Plant Ecology

, Volume 167, Issue 2, pp 247–254

Effects of nitrogen availability on competition between Bromus tectorum and Bouteloua gracilis

Authors

    • Department of Forest SciencesColorado State University
  • William K. Lauenroth
    • Department of Rangeland Ecosystem ScienceColorado State University
  • Ingrid C. Burke
    • Department of Forest SciencesColorado State University
Article

DOI: 10.1023/A:1023934515420

Cite this article as:
Lowe, P.N., Lauenroth, W.K. & Burke, I.C. Plant Ecology (2003) 167: 247. doi:10.1023/A:1023934515420

Abstract

Exotic plant invasions are a serious concern for land managers and conservationists. There is evidence that increased nitrogen availability favors exotic species and decreased nitrogen availability favors non-weedy native species. This study was conducted to test the effect of nitrogen availability on competition between two grass species with contrasting life histories, cheatgrass (Bromus tectorum), a North American exotic, and blue grama (Bouteloua gracilis), a North American native. We investigated the effects of nitrogen availability and competition on aboveground biomass, belowground biomass, height, and % nitrogen tissue concentrations by growing the two species in the greenhouse under five levels of nitrogen and six levels of competition. Nitrogen availability affected competition between Bromus tectorum and Bouteloua gracilis. At the lowest level of N availability, neither species was affected by competition. As N availability increased, aboveground biomass gain of Bromus was more negatively affected by intraspecific competition relative to interspecific competition while the opposite occurred for Bouteloua. At the competition level at which each species gained the most aboveground biomass, Bromus had a linear response to increasing N availability while the response of Bouteloua was asymptotic. Our results do provide some support for the theory that fast growing exotic species have a rapid response to nutrient enrichment while native non-weedy species do not, and that low N levels can reduce competitive pressure from the exotic on the native.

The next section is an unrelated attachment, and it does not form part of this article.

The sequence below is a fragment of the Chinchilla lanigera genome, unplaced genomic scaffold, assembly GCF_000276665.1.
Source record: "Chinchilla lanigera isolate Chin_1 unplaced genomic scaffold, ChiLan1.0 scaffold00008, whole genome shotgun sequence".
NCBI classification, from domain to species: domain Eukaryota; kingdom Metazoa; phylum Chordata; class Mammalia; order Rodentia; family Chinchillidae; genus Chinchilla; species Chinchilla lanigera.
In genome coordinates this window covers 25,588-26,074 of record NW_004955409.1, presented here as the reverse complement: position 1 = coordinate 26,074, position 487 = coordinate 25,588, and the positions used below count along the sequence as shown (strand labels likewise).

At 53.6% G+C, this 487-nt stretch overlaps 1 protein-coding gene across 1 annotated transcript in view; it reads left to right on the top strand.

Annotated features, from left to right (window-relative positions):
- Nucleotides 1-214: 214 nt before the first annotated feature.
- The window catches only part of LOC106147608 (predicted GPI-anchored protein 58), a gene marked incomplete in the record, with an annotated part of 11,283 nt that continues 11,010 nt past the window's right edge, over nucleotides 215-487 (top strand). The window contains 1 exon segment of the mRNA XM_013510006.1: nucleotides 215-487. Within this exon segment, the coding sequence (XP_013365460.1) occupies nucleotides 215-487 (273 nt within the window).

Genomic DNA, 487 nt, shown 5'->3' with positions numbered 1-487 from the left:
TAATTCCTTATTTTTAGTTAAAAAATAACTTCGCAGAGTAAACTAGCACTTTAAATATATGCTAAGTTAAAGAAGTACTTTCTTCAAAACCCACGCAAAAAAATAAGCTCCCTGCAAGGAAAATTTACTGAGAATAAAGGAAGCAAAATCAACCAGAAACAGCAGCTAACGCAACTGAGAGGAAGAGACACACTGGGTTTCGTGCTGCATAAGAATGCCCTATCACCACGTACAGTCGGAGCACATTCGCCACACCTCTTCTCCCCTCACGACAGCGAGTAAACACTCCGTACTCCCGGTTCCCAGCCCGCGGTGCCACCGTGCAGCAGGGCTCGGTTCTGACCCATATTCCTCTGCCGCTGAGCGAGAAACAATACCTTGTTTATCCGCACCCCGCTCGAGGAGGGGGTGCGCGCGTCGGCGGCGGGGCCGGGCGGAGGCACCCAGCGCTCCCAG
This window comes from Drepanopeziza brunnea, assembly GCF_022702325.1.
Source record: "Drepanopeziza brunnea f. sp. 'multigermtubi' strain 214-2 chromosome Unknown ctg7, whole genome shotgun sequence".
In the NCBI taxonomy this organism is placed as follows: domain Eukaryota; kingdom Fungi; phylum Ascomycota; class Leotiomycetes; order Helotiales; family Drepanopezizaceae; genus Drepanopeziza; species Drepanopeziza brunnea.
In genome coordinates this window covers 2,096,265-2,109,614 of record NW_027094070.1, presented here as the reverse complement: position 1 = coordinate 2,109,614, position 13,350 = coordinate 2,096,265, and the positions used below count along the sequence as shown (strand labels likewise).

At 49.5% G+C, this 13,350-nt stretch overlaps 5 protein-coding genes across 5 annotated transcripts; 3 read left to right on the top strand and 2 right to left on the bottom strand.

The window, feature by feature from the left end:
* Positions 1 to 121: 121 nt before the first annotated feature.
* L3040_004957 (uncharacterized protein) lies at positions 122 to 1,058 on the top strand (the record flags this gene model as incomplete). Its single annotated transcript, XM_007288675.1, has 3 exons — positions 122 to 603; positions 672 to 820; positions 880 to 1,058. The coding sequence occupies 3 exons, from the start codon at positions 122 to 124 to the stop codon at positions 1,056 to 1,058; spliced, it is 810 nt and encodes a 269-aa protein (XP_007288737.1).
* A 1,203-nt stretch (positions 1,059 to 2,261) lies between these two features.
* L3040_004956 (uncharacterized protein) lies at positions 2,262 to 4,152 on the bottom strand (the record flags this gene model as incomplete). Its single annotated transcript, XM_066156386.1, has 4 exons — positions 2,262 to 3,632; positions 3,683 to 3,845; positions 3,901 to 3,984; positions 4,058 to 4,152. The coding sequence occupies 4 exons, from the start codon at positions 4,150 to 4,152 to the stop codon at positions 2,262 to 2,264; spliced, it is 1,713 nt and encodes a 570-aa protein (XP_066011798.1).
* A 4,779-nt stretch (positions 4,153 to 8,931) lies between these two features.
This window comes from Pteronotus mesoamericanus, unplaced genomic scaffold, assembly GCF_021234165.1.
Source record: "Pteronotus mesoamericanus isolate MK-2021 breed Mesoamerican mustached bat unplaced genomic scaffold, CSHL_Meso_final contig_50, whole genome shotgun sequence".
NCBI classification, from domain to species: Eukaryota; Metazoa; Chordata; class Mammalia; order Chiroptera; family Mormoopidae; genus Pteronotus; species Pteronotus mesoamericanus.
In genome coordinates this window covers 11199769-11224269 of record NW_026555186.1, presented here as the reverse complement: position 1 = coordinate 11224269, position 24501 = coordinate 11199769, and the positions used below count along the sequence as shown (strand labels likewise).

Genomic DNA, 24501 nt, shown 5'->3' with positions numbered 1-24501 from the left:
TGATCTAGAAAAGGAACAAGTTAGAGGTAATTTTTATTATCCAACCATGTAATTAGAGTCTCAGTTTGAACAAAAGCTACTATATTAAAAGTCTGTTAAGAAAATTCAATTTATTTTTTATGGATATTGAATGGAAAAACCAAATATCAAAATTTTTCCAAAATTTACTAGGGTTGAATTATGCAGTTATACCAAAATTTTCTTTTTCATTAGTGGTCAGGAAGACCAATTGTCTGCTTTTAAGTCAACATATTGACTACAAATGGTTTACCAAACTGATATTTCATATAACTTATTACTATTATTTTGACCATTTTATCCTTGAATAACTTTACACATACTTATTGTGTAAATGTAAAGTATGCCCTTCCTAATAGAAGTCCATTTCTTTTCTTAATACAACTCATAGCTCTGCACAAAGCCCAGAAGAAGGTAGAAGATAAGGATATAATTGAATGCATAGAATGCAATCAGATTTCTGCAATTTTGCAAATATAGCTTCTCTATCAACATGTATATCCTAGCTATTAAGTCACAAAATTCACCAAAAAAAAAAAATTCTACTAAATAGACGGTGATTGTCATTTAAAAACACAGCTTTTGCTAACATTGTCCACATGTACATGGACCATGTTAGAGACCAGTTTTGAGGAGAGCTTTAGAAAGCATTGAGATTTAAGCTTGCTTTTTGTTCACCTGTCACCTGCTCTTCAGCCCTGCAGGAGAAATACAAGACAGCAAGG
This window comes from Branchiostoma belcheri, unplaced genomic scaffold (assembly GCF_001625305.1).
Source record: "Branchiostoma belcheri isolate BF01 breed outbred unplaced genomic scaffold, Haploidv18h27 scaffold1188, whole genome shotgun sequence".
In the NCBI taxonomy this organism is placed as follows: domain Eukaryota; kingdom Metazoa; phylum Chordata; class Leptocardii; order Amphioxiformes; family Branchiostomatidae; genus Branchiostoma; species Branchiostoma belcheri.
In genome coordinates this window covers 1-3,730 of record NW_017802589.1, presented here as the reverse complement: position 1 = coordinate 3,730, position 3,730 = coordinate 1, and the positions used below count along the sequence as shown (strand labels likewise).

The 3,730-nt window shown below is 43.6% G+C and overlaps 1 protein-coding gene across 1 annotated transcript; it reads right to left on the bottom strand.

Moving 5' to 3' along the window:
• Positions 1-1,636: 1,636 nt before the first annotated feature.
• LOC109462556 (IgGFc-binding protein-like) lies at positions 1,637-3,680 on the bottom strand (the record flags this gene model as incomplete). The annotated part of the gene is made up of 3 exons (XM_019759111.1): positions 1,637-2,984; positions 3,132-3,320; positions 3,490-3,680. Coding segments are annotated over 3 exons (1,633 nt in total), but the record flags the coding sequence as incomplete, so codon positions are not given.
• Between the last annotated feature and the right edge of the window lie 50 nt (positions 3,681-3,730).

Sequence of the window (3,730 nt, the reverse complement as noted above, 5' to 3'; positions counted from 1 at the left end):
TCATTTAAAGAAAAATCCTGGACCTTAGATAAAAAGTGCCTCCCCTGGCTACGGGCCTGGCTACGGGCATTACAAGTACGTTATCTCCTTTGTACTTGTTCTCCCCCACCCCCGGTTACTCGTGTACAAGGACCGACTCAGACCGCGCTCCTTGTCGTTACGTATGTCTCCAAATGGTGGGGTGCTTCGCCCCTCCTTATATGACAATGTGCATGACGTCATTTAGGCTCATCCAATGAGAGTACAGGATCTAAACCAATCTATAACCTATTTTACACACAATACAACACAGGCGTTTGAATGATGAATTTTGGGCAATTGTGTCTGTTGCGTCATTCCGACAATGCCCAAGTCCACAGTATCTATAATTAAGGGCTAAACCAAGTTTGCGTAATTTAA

Invasive exoticNutrient responseReplacement series
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© Kluwer Academic Publishers 2003